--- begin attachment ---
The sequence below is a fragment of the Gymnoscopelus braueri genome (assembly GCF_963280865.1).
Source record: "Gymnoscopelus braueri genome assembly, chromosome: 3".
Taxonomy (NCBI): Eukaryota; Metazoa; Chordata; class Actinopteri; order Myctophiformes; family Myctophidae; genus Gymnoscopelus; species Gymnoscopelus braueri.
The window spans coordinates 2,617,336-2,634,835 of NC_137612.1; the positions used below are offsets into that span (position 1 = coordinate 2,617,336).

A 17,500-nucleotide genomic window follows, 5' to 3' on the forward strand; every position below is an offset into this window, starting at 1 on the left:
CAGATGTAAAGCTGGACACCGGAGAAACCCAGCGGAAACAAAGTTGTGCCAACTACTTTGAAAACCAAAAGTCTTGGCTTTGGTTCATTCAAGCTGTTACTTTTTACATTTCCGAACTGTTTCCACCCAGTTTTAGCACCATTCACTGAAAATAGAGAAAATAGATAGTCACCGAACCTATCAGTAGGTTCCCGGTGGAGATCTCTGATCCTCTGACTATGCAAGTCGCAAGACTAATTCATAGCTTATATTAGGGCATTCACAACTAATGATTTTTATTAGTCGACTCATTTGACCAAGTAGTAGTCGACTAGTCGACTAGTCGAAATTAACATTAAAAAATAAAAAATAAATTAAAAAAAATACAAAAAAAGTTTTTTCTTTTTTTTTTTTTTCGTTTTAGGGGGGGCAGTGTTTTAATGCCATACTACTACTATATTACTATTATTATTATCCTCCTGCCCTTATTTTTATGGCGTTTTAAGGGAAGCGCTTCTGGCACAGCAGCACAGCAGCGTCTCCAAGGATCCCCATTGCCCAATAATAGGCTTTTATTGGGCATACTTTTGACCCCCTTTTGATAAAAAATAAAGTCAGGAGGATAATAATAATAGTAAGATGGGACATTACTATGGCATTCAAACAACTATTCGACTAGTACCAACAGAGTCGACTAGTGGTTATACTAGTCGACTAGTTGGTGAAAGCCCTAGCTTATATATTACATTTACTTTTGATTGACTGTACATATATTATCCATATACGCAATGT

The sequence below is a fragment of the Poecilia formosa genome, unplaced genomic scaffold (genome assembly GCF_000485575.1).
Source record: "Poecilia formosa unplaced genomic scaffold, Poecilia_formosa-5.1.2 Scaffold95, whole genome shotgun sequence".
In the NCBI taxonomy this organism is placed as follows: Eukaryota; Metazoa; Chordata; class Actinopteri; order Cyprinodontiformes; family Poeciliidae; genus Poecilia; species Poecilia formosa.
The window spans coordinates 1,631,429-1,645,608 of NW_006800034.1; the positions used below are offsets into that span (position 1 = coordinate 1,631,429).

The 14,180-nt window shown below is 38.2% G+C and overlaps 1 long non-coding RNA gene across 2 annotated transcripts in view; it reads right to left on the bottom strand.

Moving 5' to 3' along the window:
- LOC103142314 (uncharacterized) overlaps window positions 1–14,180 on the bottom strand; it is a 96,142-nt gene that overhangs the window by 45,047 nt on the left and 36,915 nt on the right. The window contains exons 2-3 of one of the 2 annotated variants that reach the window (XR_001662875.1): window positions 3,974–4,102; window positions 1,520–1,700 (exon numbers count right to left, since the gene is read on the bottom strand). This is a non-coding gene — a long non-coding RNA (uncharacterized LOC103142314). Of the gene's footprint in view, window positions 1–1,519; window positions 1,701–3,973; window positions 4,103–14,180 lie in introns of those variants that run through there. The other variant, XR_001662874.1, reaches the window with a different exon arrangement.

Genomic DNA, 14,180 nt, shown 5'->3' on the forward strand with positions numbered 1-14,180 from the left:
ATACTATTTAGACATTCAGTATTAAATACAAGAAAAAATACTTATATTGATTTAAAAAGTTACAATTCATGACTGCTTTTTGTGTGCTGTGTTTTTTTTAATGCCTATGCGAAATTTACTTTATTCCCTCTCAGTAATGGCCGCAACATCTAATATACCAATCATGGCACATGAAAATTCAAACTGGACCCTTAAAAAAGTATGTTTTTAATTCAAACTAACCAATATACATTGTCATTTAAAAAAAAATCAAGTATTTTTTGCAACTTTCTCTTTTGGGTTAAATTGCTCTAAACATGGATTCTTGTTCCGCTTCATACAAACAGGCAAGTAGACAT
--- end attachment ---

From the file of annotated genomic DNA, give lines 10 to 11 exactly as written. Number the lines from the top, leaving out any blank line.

The window spans coordinates 1,631,429-1,645,608 of NW_006800034.1; the positions used below are offsets into that span (position 1 = coordinate 1,631,429).

The 14,180-nt window shown below is 38.2% G+C and overlaps 1 long non-coding RNA gene across 2 annotated transcripts in view; it reads right to left on the bottom strand.